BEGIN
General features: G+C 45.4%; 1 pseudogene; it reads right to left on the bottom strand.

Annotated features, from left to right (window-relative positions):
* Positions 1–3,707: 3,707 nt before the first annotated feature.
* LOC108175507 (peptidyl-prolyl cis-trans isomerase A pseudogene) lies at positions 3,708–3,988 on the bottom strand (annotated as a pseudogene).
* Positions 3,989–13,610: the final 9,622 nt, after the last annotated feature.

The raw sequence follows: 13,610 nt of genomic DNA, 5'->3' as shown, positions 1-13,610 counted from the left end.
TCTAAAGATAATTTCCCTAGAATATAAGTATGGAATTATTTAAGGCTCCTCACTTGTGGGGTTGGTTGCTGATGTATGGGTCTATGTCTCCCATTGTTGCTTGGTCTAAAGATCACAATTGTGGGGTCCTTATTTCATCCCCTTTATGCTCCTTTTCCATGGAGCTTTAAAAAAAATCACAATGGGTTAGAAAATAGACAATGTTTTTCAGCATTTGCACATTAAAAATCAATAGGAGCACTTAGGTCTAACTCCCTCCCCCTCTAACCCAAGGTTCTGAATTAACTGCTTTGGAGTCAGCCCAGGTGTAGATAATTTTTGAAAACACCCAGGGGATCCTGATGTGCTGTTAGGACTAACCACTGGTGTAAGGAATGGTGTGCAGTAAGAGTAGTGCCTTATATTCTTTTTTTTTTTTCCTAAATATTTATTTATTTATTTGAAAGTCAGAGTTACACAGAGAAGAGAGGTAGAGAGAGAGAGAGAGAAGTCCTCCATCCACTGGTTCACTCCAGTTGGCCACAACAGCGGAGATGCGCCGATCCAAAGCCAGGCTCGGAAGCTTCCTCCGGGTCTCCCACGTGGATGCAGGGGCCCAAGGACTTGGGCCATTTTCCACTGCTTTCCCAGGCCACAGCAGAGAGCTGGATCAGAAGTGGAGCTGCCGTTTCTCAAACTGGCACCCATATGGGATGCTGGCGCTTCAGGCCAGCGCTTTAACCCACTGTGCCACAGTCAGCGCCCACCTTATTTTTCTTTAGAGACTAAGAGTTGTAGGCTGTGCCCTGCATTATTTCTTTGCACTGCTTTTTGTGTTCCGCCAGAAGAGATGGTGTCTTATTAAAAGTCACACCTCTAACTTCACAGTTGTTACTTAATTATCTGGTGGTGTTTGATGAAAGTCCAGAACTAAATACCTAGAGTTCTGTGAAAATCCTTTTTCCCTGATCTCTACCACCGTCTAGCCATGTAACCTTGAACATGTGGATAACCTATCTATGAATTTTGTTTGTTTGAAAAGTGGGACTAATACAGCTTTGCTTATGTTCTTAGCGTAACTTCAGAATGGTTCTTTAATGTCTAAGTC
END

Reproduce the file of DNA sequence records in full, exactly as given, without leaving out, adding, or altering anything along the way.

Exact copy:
General features: G+C 45.4%; 1 pseudogene; it reads right to left on the bottom strand.

Annotated features, from left to right (window-relative positions):
* Positions 1–3,707: 3,707 nt before the first annotated feature.
* LOC108175507 (peptidyl-prolyl cis-trans isomerase A pseudogene) lies at positions 3,708–3,988 on the bottom strand (annotated as a pseudogene).
* Positions 3,989–13,610: the final 9,622 nt, after the last annotated feature.

The raw sequence follows: 13,610 nt of genomic DNA, 5'->3' as shown, positions 1-13,610 counted from the left end.
TCTAAAGATAATTTCCCTAGAATATAAGTATGGAATTATTTAAGGCTCCTCACTTGTGGGGTTGGTTGCTGATGTATGGGTCTATGTCTCCCATTGTTGCTTGGTCTAAAGATCACAATTGTGGGGTCCTTATTTCATCCCCTTTATGCTCCTTTTCCATGGAGCTTTAAAAAAAATCACAATGGGTTAGAAAATAGACAATGTTTTTCAGCATTTGCACATTAAAAATCAATAGGAGCACTTAGGTCTAACTCCCTCCCCCTCTAACCCAAGGTTCTGAATTAACTGCTTTGGAGTCAGCCCAGGTGTAGATAATTTTTGAAAACACCCAGGGGATCCTGATGTGCTGTTAGGACTAACCACTGGTGTAAGGAATGGTGTGCAGTAAGAGTAGTGCCTTATATTCTTTTTTTTTTTTCCTAAATATTTATTTATTTATTTGAAAGTCAGAGTTACACAGAGAAGAGAGGTAGAGAGAGAGAGAGAGAAGTCCTCCATCCACTGGTTCACTCCAGTTGGCCACAACAGCGGAGATGCGCCGATCCAAAGCCAGGCTCGGAAGCTTCCTCCGGGTCTCCCACGTGGATGCAGGGGCCCAAGGACTTGGGCCATTTTCCACTGCTTTCCCAGGCCACAGCAGAGAGCTGGATCAGAAGTGGAGCTGCCGTTTCTCAAACTGGCACCCATATGGGATGCTGGCGCTTCAGGCCAGCGCTTTAACCCACTGTGCCACAGTCAGCGCCCACCTTATTTTTCTTTAGAGACTAAGAGTTGTAGGCTGTGCCCTGCATTATTTCTTTGCACTGCTTTTTGTGTTCCGCCAGAAGAGATGGTGTCTTATTAAAAGTCACACCTCTAACTTCACAGTTGTTACTTAATTATCTGGTGGTGTTTGATGAAAGTCCAGAACTAAATACCTAGAGTTCTGTGAAAATCCTTTTTCCCTGATCTCTACCACCGTCTAGCCATGTAACCTTGAACATGTGGATAACCTATCTATGAATTTTGTTTGTTTGAAAAGTGGGACTAATACAGCTTTGCTTATGTTCTTAGCGTAACTTCAGAATGGTTCTTTAATGTCTAAGTC